Ever notice that a Prius has little skinny tires and it isn't jacked up 3' in the air? It's called "less rolling resistance" and aerodynamics. Been there, done that. Big tires cost me 2 MPG. K&N and Flowmasters cost me torque, and no improvement in MPG. Jacking it up changes the aerodynamics so that 60 MPH is now like trying to move through the wind at 90 MPH.

    But it sure looks cool :shades:
  • I keep hoping someone will have hooked up a Scan Gauge to their Tacoma, so they can post results of what kind of driving behavior gets the best gas mileage on the 2.7 and 4.0 engines.

    I just drove a new Honda Fit the other day, which has a fuel economy gauge on the dash right in front of the driver. I think EVERY car sold in the US should be required to have one !!!
  • I have an '08 Base Cab 4WD w/30,000 miles. Consistently get 23 mpg in 2WD w/mix of drivng about 50% Hwy and 50% sibirban/city driving. Very rarely have it in 4WD (other than to keep the hubs lubed per the owners manual). Best I've gotten on long trip is about 25mpg, but that is driving at 65-75 mph.
  • mtrialsmmtrialsm Posts: 159
    2009 DBL-Cab, long bed. Just turned 20K miles. MPG 20-22 city/highway.
    Very pleased with results. Great truck. The bed cover didn't change MPG.
    TSB installed to cover load/handling. (new shocks and 4 rear springs).
  • I'm kicking tires on the new Tacomas to decide on my next Toyota. I really like my current Rav4 and am spoiled by its 25 mpg but my needs have changed and I'm ready to get back into a Toyota truck.

    I was just going to go with what I had in the past; a base 4cyl. As I checked out the specs I noticed the base 4cyl Prerunner is about the same money. The EPA MPG estimates CLAIM to be the same for both of these 2wd models but I'm not convinced.

    Even if you don't take the higher resistance caused by the larger mud and snow tires or by the higher profile of the Prerunner into account, I can't see how the Prerunner could even come close to the regular Base 2wd for MPG.

    According to 2 different published sources, the gear ratios inside the 5sp manual tranny are the same for both models. The only published difference being the Base 2wd has a 3.307 rear diff and the Prerunner has the 4.10 rear.

    I ran calculations for the 2 different rear diff ratios ( taking into account the difference in tire diameters) and I show that the Prerunner mill will turn approx. 200 rpm higher at (my) average highway speeds.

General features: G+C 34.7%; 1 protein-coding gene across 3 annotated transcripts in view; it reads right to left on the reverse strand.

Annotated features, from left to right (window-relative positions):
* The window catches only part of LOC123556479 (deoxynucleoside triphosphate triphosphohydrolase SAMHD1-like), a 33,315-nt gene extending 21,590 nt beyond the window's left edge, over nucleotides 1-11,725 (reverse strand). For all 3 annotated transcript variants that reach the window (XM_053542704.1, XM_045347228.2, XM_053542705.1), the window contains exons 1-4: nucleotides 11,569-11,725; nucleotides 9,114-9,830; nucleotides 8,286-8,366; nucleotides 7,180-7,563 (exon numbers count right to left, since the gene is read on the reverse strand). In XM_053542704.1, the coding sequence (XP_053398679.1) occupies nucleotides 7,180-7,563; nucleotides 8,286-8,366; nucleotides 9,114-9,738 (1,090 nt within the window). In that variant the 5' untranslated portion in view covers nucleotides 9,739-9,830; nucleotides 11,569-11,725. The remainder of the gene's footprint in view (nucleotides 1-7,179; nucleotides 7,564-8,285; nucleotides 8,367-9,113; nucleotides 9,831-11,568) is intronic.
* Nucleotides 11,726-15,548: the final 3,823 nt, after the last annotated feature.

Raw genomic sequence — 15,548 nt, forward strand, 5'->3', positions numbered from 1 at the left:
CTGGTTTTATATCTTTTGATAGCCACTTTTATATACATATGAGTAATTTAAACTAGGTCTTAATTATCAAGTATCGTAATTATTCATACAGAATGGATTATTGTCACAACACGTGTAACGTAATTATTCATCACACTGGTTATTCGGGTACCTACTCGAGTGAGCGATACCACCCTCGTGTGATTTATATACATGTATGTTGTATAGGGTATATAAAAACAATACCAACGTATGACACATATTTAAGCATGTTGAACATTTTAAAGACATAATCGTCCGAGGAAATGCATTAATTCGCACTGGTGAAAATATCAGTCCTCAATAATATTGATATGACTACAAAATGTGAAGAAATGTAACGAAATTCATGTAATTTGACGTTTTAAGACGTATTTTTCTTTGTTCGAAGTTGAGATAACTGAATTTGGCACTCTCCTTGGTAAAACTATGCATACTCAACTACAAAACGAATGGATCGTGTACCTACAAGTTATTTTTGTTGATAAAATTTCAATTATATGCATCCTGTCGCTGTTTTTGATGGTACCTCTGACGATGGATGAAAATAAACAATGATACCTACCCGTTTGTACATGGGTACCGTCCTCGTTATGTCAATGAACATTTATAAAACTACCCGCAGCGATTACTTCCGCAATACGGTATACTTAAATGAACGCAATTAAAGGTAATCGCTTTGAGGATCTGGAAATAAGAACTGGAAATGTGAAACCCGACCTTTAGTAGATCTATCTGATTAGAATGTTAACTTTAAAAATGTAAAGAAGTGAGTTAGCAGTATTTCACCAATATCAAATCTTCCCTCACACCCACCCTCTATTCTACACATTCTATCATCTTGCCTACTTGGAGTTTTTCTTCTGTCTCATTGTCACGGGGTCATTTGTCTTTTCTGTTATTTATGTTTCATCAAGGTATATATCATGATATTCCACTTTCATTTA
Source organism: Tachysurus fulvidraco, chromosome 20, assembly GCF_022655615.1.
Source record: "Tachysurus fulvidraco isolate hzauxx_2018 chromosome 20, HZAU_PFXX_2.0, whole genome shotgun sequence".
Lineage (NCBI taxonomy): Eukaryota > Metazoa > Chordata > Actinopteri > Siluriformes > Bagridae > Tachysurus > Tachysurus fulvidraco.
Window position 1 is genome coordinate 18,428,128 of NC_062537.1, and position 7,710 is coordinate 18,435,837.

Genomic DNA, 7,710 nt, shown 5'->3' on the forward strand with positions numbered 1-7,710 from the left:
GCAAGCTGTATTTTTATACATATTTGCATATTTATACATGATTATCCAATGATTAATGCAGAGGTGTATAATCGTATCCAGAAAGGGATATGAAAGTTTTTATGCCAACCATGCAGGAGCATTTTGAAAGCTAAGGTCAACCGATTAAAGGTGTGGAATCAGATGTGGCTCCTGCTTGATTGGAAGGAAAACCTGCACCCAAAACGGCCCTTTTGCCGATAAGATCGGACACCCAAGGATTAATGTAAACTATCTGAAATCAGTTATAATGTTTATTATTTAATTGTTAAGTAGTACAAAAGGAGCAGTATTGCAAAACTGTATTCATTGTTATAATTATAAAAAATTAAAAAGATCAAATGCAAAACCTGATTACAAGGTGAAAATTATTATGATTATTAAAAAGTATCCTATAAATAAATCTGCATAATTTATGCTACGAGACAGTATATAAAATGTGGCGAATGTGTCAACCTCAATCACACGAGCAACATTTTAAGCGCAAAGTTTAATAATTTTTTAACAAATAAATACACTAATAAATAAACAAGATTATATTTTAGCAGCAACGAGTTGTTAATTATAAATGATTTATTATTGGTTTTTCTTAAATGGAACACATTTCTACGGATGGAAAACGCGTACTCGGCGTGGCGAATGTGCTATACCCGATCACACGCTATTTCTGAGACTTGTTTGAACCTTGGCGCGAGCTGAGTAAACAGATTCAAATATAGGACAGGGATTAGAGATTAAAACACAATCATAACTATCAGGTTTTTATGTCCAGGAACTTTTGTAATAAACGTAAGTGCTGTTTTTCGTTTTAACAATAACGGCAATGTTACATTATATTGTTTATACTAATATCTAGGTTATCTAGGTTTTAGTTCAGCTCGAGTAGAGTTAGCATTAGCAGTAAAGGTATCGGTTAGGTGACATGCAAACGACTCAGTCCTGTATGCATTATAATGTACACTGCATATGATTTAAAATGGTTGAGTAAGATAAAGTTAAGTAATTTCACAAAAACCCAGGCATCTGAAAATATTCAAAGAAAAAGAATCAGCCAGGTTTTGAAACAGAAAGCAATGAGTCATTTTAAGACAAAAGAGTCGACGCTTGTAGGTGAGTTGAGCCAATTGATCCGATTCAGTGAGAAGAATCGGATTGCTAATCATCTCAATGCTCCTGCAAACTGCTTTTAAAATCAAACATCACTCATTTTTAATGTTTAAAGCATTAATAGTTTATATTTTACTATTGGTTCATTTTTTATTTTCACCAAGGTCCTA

Am I missing something? Did EPA miss something? Did Toyota find a loophole in reporting MPG specs for the Prerunner?

    As I said, I'm really spoiled by the 25 mpg I'm getting with the Rav4. When I priced the 2 models equipped as I want, there is almost no difference in price. The Prerunner comes equiped with options that I already want on the Base model and the extra payload capacity of the Prerunner sounds good for when I haul camping gear.

    Like most people I want to have my cake and eat it too but am not wanting to have a rude awakening if the MPG for the Prerunner in reality is significantly lower than advertised. I'm on a very fixed income and the MPG makes a big difference in my daily driving.

    I am a very conservative driver and am willing consider changing tires on a Prerunner to a compound that would improve highway mileage.

    So... I'm turning to you in hopes of getting some real world numbers for a Regular Cab - 4cyl - 5sd - Prerunner.
  • Ring and pinion ratio will have a dramatic effect on MPG with all other variables being as close to equal as possible ( driving habit, engine size, trans. type and internal ratios, vehicle weight, modifications).
    A shorter (numerically larger) ratio will increase mechanical advantage-increase low speed torque, but will cause the engine to rev at a higher RPM while cruising. A taller (numerically smaller) ratio will decrease mechanical advantage-decrease low speed torque, but will cause the engine to rev at a lower RPM while cruising.
    This can easily be demonstrated on a bicycle with multiple speeds/gears. Put the chain on the largest gear on the cassette on the rear wheel and on the smallest gear on the crankset. The result is all torque, no speed. You, as the engine, won't have to apply much force to get rolling, but will have to pedal at high rate to maintain any speed. Conversely. Put the chain on the smallest gear on the cassette on the rear wheel and on the largest gear on the crankset. The result is no torque,all speed. You, as the engine, will have to apply tremendous force just to get rolling. But once rolling, you can pedal at a slower rate.
    Changing tires will affect MPG to a degree. A taller tire will help to make the R&P ratio seem taller, slowing RPMs. But as tires increase in height, they also increase in width which will lower fuel efficiency. The contact patch will be larger creating more rolling resistance. Also a larger tire is heavier and more expensive. Additionally, the more aggressive the tread pattern, the more rolling resistance, noise, vibration present.
    Will the money saved on fuel offset the cost of five new tires(spare must be same size)?
    If you drive in more stop&go traffic, the taller ratio will require more throttle to get up to speed, decreasing MPG. If you drive on the highway, the higher engine RPM will decrease your MPG.
    I've tried to find the magic bullet for the same issues with my Jeep and have just given up. The Jeep fills the bill for me in terms of wants/needs, so I just accept it.
    Hope this helps.
  • I just bought one in Sept 09...have the exact same problem..hate the truck just because of the MPG...Did you figure out what your problem was?
    Thanks for the info.